! “srr-queue bandwidth share” established a weight to be given to traffic that has landed in each of the four egress queues. These numbers are weights that form a ratio, not percentages that must add up to 100. Here, queue 1 has a weight of 1, 2 has a weight of 30, etc. Therefore, traffic mapped to each queue is guaranteed a minimum amount of bandwidth, but can use more bandwidth if it is available. An important note is that queue 1’s value is irrelevant here because of the presence of the “priority-queue out” statement, which means traffic in queue 1 gets special treatment. Therefore, the weight value assigned to queue 1 is ignored in the SRR calculation.
! “priority-queue out” instructs the interface to make egress queue 1 an expedited queue. Traffic that lands in this queue includes DSCP EF (46) traffic, used by telephony applications to mark voice traffic, as indicated by the global “mls qos srr-queue output dscp-map queue 1 threshold 3 46 47” statement above.
! “mls qos trust device cisco-phone” is telling the switch that it’s okay to trust the marks on traffic flowing into the port, assuming the device on the other end identifies itself as a Cisco phone using Cisco Discovery Protocol (CDP).
! “mls qos trust cos” instructs the switch to trust the 802.1p CoS value assigned to the Ethernet frame flowing into the interface. CoS values can then be mapped to DSCP values in the ToS byte of the IP header based on the “mls qos map cos-dscp 0 8 16 24 32 46 48 56” global command.
! “auto qos voip cisco-phone” is one of several commands an operator could type to kick off AutoQoS provisioning for the interface, depending on the template chosen. Here, we’ve chosen the template of a Cisco phone. If the switch had never had AutoQoS run before, this would create the global command framework in addition to the interface specifics. Note that executing this command will possibly result in one of those uncomfortable CLI pauses network engineers hate. Note that the Cisco documentation for the “auto qos” command hierarchy goes into detail on configuration for marking, mapping of traffic to queues, ingress & egress queue configurations, and caveats.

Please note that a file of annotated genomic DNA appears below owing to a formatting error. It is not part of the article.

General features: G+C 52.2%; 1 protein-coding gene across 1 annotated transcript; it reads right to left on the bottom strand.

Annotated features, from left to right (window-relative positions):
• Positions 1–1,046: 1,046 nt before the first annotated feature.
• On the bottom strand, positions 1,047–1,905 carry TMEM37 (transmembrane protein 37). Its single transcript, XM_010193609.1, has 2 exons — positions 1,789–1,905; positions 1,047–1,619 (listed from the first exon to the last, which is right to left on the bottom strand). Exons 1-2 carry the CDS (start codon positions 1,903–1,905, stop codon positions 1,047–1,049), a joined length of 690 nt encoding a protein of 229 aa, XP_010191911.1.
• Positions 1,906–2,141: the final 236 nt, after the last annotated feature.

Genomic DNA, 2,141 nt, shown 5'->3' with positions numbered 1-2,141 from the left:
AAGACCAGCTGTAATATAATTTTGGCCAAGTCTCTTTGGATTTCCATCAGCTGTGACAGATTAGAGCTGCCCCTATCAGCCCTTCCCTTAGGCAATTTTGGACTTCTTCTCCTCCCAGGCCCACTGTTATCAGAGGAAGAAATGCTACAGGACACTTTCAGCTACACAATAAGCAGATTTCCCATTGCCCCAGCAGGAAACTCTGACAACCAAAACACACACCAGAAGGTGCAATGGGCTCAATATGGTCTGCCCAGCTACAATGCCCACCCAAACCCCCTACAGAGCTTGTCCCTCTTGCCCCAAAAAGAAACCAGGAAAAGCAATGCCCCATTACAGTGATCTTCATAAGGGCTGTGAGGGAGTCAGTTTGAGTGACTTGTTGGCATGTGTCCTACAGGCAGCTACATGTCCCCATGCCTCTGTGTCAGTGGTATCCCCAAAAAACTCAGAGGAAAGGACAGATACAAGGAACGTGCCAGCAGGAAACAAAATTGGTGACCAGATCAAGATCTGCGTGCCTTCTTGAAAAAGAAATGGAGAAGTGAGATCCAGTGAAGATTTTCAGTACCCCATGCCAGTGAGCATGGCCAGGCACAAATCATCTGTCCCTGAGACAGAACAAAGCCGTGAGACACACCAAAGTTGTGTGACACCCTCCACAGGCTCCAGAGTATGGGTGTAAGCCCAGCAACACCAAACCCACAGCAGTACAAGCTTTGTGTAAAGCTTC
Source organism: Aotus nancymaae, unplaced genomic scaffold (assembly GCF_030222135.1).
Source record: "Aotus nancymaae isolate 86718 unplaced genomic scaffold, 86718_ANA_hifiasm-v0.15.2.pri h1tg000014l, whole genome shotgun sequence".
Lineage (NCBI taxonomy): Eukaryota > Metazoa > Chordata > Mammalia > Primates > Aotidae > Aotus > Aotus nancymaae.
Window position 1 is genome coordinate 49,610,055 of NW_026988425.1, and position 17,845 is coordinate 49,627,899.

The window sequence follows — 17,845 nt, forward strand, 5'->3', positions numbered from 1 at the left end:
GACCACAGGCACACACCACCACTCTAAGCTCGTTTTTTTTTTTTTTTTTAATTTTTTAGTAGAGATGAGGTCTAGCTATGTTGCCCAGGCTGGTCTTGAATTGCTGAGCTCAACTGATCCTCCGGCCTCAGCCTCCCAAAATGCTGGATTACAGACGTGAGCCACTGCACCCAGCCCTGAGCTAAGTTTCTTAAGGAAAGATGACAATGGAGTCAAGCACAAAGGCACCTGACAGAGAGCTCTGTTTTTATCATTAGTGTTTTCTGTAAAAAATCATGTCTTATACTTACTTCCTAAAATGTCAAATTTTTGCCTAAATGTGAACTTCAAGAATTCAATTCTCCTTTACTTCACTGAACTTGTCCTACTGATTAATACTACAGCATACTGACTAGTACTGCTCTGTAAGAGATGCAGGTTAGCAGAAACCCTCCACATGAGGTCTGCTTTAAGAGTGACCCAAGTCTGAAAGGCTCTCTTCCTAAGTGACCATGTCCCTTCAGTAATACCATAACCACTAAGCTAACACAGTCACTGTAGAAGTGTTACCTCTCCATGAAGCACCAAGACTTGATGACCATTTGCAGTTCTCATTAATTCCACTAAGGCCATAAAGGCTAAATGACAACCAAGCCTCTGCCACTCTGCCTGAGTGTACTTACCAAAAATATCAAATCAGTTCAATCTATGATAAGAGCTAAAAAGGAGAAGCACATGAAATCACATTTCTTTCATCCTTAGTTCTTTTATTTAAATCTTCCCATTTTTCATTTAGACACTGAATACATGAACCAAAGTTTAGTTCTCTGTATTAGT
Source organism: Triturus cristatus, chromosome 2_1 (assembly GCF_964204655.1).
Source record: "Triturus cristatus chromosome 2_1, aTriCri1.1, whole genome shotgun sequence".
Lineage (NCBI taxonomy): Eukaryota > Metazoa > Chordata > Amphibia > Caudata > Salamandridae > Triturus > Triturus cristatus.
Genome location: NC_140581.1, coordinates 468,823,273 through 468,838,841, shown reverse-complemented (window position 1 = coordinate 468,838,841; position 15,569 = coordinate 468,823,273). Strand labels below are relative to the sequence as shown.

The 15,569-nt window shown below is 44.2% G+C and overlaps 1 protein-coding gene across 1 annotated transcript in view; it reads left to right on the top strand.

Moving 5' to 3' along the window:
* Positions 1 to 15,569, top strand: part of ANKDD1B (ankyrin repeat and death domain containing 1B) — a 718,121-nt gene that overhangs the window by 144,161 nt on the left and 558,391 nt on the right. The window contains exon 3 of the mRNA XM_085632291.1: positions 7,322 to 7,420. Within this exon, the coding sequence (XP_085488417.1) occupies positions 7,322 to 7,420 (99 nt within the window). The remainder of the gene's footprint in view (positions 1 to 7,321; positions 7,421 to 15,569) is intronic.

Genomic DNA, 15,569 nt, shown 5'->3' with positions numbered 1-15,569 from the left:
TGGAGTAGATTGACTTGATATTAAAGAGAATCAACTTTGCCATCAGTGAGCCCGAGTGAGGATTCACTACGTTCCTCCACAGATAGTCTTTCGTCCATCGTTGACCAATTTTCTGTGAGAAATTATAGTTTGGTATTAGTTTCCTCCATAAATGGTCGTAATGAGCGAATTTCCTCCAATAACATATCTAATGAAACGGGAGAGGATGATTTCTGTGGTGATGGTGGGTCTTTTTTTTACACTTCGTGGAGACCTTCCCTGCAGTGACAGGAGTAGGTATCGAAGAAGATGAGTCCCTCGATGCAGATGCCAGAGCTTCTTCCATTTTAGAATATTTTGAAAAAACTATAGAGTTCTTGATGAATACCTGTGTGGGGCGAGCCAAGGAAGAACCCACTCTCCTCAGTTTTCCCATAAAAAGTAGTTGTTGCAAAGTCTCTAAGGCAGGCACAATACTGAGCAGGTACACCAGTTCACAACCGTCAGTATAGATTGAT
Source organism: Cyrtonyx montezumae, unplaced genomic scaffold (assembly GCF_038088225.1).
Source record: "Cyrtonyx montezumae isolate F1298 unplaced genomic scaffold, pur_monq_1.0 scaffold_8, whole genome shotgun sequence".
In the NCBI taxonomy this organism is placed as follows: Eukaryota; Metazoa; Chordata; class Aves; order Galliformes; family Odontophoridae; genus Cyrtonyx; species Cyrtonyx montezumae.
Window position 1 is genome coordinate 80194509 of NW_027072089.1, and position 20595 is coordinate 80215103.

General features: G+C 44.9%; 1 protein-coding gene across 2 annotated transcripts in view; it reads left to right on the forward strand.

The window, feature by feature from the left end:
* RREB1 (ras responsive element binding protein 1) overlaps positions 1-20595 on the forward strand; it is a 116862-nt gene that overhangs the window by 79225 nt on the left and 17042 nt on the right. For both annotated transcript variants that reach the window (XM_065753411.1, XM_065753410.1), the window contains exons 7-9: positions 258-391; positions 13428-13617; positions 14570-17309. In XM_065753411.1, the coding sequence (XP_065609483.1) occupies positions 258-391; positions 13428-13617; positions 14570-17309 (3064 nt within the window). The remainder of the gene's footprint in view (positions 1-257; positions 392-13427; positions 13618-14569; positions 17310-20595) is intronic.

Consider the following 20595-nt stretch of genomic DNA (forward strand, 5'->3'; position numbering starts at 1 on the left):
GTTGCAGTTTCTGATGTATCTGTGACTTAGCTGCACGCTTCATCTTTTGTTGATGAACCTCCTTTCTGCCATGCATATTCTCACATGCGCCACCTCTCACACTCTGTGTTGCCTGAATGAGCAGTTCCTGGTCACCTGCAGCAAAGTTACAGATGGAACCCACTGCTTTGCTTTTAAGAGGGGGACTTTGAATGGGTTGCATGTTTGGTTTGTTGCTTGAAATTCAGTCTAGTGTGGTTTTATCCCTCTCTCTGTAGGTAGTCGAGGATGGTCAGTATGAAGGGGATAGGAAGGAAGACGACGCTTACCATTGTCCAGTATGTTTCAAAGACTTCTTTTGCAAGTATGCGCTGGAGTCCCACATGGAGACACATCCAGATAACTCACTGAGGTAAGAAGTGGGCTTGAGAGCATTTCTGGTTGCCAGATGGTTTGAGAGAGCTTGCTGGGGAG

! “service-policy input AUTOQOS-SRND4-CISCOPHONE-POLICY” applies the policy map configured above to traffic flowing into the interface. Once again, it’s nominally confusing as to what the actual state of traffic marks will be once they leave the interface, as Cisco documentation notes the following, “Classification using a port trust state (for example, mls qos trust [cos | dscp | ip-precedence] and a policy map (for example, service-policy input policy-map-name) are mutually exclusive. The last one configured overwrites the previous configuration.” However, I can say from experience having deployed this scheme, and considering that the values referred to in both the CoS to DSCP maps and in the policy-maps are consistent, that it doesn’t matter especially much. Voice & signaling traffic will leave the switch with the right mark.
srr-queue bandwidth share 1 30 35 5
mls qos trust device cisco-phone
mls qos trust cos
auto qos voip cisco-phone
service-policy input AUTOQOS-SRND4-CISCOPHONE-POLICY
Aside from abuse of the reader, I have a couple of reasons I went through that exercise of breaking down an AutoQoS-generated policy line by line. One is that I want to point out the complexity of building a cohesive QoS policy on a layer 2 / layer 3 switch. To come up with a scheme, validate the scheme for your enterprise, and deploy the scheme would be a lot of hard work, as any network engineer who’s been through the exercise can tell you. In addition, many of these commands overlap in functionality, and so there’s a challenge in determining what command will take action under what circumstances. Implicit in any complex task is the ability to get some element of it wrong, and negatively impact your business applications. And perhaps the most complex bit of all of this code is that 99%+ of the time, your network just won’t leverage it. While marking policies are relevant no matter what, queueing & tail-drop policies only matter if an interface is congested. User-facing access layer switches in enterprise networks are almost never congested. The point being that you could well write your own QoS policy and get some of it wrong, but never know it until that rare case of access switch network congestion crops up, and your users begin to complain about poor call quality.
Another reason I had for going through this is to demonstrate balance when dealing with network automation. I am a believer in automating repetitive network tasks as much as possible, and deploying a cohesive QoS scheme across the enterprise is great use-case for automation. But I also believe that automation doesn’t excuse the network engineer from what’s actually going on under the hood. “I used AutoQoS, and the phones sound great!” sounds like something you want to be able to say, right up to the point where the phones don’t sound great, and you have no idea how to troubleshoot the problem.
Ethan Banks writes & podcasts about IT, new media, and personal tech.